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VR reopens the Violence/Video Game Argument

So if it’s all true, wouldn’t these experiments be considered unethical by the APA?
Dulani Wilson 24th October, 2014 Gaming
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vrViolenceThe age ol’ argument of violence and video game and any correlation is one we have all heard. And with VR exploding onto the gaming scenes, it is not about to stop. Ohio State University had a little experiment using VR in playing some popular violent video game (I’ll let you guess which one, Trevor) and apparently results found that those that played the GTA V in 3D were 15% more ‘angry’ than those that played the 2D equivalent. This wasn’t just restricted to FPS, as the same result was found when students were made to play a video game of bowling.

Brad Bushman, the Ohio professor conducting the experiment stated, “3D gaming increases anger because the players felt more immersed in the violence when they played violent games”. Which in a sense is something you can take at face value. But anything in the world can increase anger. Hell, I’ve thrown more angry fits when my Wi-Fi goes down. But the obvious implication is that this increased anger will somehow lead to violence in the real world. Which then leads to the broader argument of media violence and violence in the viewer. Is it cathartic, or does it breed violence, serial killings, muggings, rape and other depraved acts that existed before electricity?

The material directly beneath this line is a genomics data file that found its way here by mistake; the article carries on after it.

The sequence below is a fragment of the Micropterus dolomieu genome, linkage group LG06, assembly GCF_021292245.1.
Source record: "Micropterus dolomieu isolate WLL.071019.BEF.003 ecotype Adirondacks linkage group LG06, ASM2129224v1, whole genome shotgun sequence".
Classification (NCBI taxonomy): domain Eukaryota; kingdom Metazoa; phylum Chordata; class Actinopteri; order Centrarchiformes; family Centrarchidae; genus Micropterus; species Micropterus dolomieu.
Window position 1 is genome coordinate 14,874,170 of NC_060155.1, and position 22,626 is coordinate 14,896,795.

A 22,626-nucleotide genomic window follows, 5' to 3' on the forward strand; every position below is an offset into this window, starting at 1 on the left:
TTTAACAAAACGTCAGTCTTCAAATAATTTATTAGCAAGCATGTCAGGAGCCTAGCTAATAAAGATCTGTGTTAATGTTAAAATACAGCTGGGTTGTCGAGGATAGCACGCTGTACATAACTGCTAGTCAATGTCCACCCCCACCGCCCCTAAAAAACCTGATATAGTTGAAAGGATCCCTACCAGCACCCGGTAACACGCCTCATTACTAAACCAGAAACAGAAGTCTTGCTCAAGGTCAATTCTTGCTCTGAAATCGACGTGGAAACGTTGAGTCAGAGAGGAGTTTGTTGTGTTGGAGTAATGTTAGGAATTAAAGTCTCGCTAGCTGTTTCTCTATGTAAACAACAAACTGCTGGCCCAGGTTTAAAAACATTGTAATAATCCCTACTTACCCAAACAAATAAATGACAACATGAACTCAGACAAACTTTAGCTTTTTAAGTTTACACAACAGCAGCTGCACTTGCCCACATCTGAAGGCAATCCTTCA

Whatever side of the argument you fall on, the advanced technology of the VR is a development that will revolutionalise gaming. As to what extent its use will be monitored by rating authorities, especially it’s use by younger players, is yet be seen. But we wonder what Professor Bushman would think about this study’s findings?

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